“This was one of the most fun games I’ve played in,” Allen said.

Allen finished the season with 22 sacks, just behind Michael Strahan’s mark of 22½ for the New York Giants in 2001.

The Vikings held the Bears to a season-low 209 total yards and forced three turnovers but still managed to lose, a fitting finish to this forgettable season.

Joe Webb relieved Christian Ponder at quarterback for the Vikings (3-13) for the third time in the last month, but the scrambling Webb wasn’t able to keep the Vikings from matching their worst record in franchise history, set first in 1984. The Vikings claimed the third pick in next year’s draft after going 0-6 in the NFC North, the first time in their 51 years they’ve failed to win a division game.

The Bears (8-8) were left to wonder all winter what could’ve been had quarterback Jay Cutler not broken his thumb and running back Matt Forte not sprained his knee. Josh McCown fared far better over the last two weeks than Cutler’s first fill-in, Caleb Hanie, but the Bears still missed the playoffs for the fourth time in five years.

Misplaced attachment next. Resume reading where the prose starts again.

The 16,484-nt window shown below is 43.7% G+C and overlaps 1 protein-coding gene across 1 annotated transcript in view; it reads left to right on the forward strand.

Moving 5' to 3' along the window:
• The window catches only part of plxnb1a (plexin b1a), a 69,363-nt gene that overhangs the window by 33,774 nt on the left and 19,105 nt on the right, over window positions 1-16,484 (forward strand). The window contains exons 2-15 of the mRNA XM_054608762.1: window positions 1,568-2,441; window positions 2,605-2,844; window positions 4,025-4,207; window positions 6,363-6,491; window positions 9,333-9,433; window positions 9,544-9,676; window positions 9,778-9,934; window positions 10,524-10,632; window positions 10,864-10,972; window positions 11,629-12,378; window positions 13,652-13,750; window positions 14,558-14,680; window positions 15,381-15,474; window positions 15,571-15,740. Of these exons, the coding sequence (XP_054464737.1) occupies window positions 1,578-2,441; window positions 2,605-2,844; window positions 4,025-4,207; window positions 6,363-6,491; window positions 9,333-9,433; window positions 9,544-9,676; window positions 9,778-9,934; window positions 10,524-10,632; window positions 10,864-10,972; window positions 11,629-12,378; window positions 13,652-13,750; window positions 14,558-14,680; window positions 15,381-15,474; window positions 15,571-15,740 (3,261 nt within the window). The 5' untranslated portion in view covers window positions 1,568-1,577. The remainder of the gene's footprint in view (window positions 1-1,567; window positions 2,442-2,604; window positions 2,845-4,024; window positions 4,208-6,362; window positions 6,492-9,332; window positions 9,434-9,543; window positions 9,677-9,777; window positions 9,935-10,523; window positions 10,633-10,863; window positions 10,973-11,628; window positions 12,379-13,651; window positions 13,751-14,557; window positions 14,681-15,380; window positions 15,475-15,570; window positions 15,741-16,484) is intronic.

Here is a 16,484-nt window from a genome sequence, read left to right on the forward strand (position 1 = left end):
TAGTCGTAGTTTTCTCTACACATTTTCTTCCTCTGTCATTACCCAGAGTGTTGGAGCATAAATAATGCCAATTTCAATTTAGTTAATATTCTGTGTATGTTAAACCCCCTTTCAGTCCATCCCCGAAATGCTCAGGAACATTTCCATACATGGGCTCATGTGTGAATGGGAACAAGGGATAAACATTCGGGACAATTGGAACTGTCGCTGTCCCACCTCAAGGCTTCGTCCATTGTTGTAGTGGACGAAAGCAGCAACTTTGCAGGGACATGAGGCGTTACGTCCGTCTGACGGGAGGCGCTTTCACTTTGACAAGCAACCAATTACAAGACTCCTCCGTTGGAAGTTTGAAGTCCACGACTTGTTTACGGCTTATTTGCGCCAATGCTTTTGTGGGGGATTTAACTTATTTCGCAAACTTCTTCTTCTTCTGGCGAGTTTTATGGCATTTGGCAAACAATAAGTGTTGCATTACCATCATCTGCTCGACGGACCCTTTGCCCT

“I definitely think he can hold his head up. He came here and helped our football team. He gave us a spark,” said coach Lovie Smith.

Smith said Urlacher sprained the medial collateral ligament in his left knee, which bent awkwardly in the end zone while he helped break up a pass in the fourth quarter. Urlacher was able to walk off the field without assistance, but he was in enough pain initially that he briefly covered his face with his hand. Smith acknowledged he’s concerned about Urlacher, but also noted his recuperative history.

“He heals a little bit quicker than most people, so he should be OK,” Smith said.